Vladimir Putin Defends Crimea Invasion: ‘We Have Not Gone to War’

AP Photo/Alexander Zemlianichenko
AP Photo/Alexander Zemlianichenko

Russian President Vladimir Putin defended Russia’s annexation of Crimea but also pushed for more cooperation against terrorism in an interview with German publication Bild.

“Yes, we should cooperate much more closely in fighting terrorism, which is a great challenge,” he declared when asked about threats from radical Islamic groups. “Even if we do not always agree on every aspect, nobody should take this as an excuse to declare us as enemies.”

Russia began airstrikes in Syria on September 30 against “terrorists,” allegedly the Islamic State (ISIS/ISIL). However, the attacks have consistently hit areas held by groups opposing Syrian President Bashar al-Assad in Homs and Hama provinces. Local opposition groups say that the planes hit Zafaraneh, Rastan, and Talbiseh, which do not house ISIS.

Outside of the Middle East, Russia is the nation with the largest number of citizens joining the Islamic State. Among notable Russian ISIS recruits is military strategist Omar al-Shishani, who has appeared in various pieces of jihadi propaganda. ISIS featured him in a video last August from one of their child-terrorist training centers, where the children were forced to perform staged attacks for al-Shishani.

Putin also blamed NATO for the building tensions between the West and Russia. He pointed out that former NATO Secretary General Manfred Wörner said that the organization would not expand into eastern Europe after the fall of the Soviet Union. He showed the interviewers a transcript that showed German politician Egon Bahr said if the expansion occurs, it would “lead to Russia’s isolation.”

The president did not back down even after the interviewers reminded him that eastern European countries have joined on their own free will:

BILD: But seriously: the central European states wanted to become NATO members by their own volition. They expected security for themselves from this step.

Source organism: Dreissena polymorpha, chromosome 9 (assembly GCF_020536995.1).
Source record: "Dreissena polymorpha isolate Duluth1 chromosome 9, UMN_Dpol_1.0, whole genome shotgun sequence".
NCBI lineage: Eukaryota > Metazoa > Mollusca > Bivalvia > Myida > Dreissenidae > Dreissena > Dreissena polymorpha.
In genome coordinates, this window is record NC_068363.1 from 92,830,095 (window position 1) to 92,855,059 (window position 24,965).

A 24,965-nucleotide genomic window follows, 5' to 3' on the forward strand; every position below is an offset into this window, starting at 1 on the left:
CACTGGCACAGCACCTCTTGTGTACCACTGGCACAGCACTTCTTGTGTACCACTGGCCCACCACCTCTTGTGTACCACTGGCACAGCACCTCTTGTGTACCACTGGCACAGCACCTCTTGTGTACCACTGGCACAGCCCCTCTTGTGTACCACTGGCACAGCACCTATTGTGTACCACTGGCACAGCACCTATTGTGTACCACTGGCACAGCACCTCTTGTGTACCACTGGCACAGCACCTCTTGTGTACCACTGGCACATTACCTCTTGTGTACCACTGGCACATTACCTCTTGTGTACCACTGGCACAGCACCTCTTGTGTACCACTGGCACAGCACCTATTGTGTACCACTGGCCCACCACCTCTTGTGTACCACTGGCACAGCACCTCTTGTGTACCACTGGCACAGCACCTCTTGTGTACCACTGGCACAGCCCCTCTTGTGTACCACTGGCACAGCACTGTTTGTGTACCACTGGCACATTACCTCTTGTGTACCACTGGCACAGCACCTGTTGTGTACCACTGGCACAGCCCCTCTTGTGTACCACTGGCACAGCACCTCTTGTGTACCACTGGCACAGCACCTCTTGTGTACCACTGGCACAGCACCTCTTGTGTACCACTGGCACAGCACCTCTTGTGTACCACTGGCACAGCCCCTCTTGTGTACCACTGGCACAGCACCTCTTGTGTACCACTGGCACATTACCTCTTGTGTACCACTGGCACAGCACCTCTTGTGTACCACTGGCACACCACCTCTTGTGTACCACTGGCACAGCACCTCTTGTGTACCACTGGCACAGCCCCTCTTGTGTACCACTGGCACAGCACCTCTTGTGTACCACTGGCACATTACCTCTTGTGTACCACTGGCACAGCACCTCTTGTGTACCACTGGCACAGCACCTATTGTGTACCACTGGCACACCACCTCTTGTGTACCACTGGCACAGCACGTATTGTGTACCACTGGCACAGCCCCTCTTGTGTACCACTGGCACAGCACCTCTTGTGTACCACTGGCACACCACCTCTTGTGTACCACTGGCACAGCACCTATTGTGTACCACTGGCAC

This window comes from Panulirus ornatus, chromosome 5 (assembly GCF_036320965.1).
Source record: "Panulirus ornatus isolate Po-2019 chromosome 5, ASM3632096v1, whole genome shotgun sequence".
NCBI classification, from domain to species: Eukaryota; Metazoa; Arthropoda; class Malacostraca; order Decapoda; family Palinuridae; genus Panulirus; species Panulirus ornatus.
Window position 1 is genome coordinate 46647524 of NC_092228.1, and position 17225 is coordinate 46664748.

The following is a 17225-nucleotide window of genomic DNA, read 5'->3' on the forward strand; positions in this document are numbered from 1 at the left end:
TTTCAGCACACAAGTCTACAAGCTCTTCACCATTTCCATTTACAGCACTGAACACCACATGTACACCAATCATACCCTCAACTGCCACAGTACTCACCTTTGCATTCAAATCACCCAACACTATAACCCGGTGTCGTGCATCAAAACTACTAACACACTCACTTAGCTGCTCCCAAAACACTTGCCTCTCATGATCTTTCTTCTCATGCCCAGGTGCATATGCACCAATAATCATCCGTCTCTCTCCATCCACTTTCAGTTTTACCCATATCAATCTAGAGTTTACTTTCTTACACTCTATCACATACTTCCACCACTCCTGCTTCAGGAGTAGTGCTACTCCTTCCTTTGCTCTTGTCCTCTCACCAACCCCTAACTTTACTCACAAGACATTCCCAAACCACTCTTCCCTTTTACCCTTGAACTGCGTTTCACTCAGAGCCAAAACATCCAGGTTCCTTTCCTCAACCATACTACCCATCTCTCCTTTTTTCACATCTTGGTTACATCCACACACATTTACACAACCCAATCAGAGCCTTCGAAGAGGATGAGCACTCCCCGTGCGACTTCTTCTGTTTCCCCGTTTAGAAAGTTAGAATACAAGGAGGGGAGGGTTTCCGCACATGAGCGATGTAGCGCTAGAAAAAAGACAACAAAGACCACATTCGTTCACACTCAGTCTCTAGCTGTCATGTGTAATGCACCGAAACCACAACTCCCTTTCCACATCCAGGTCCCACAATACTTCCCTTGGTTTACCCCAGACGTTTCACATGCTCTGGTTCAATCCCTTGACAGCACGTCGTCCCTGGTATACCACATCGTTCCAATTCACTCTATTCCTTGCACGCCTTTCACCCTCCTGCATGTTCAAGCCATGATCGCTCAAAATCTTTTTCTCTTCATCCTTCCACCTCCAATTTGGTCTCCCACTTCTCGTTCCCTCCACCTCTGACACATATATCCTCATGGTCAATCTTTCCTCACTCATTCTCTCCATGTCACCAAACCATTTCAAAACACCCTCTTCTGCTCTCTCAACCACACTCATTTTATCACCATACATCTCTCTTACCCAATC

Putin: I have heard this a thousand times. Of course every state has the right to organize its security the way it deems appropriate. But the states that were already in NATO, the member states, could also have followed their own interests – and abstained from an expansion to the east.

BILD: Should NATO just have said no? It wouldn’t have survived that, because…

(Putin asks back, suddenly in German, ignoring the interpreter): Why not?

BILD: Because it is part of NATO’s rules and self-understanding to accept free countries as members if they want to and if they fulfill certain conditions.

Putin: (still in German) Who has written these rules? The politicians, right?

(The President then switches back to Russian.)

Putin: Nowhere is it written that NATO had to accept certain countries. All that would have been required to refrain from doing so was the political will. But people didn’t want to.

BILD: Why, do you think, was this the case?

Putin: NATO and the USA wanted a complete victory over the Soviet Union. They wanted to sit on the throne in Europe alone. But now they are sitting there, and we are talking about all these crises we would otherwise not have. You can also see this striving for an absolute triumph in the American missile defense plans.

Putin admitted Russia also made mistakes but did not go into specifics.

The publication then brought up the Ukrainian province of Crimea, which Russia annexed in March 2014 after Ukraine’s pro-West parliament ousted Russian-backed President Viktor Yanukovych. The interviewers asked Putin about respecting state borders. Putin claimed that, for him, the invasion was all about “human beings.

“The nationalists’ coup in the Ukrainian capital of Kiev in February 2014 has hugely scared 2.5 million Russian people living on Crimea,” he said, adding:

So what did we do? We have not gone to war, we have not fired, not a single person was killed. Our soldiers have merely prevented the Ukrainian troops on Crimea from impeding the freedom of expression of the people. In the referendum – which was still decided to take place by the Crimea’s old parliament – the majority of citizens voted for belonging to Russia. This is democracy, the people’s will.

He insisted Russia followed international law since the people of Crimea allegedly chose to join the Russian Federation. Unable to convince him otherwise, the publication asked Putin about the Western sanctions against Russia. He admitted the Russian people are suffering under them and the moves only harm both sides. But he claims energy prices is the biggest problem for his country.

“But the biggest harm is currently caused by the decline of the prices for energy,” he explained. “We suffer dangerous revenue losses in our export of oil and gas, which we can partly compensate for elsewhere. But the whole thing also has a positive side: if you earn so many petrodollars – as we once did – that you can buy anything abroad, this slows down developments in your own country.”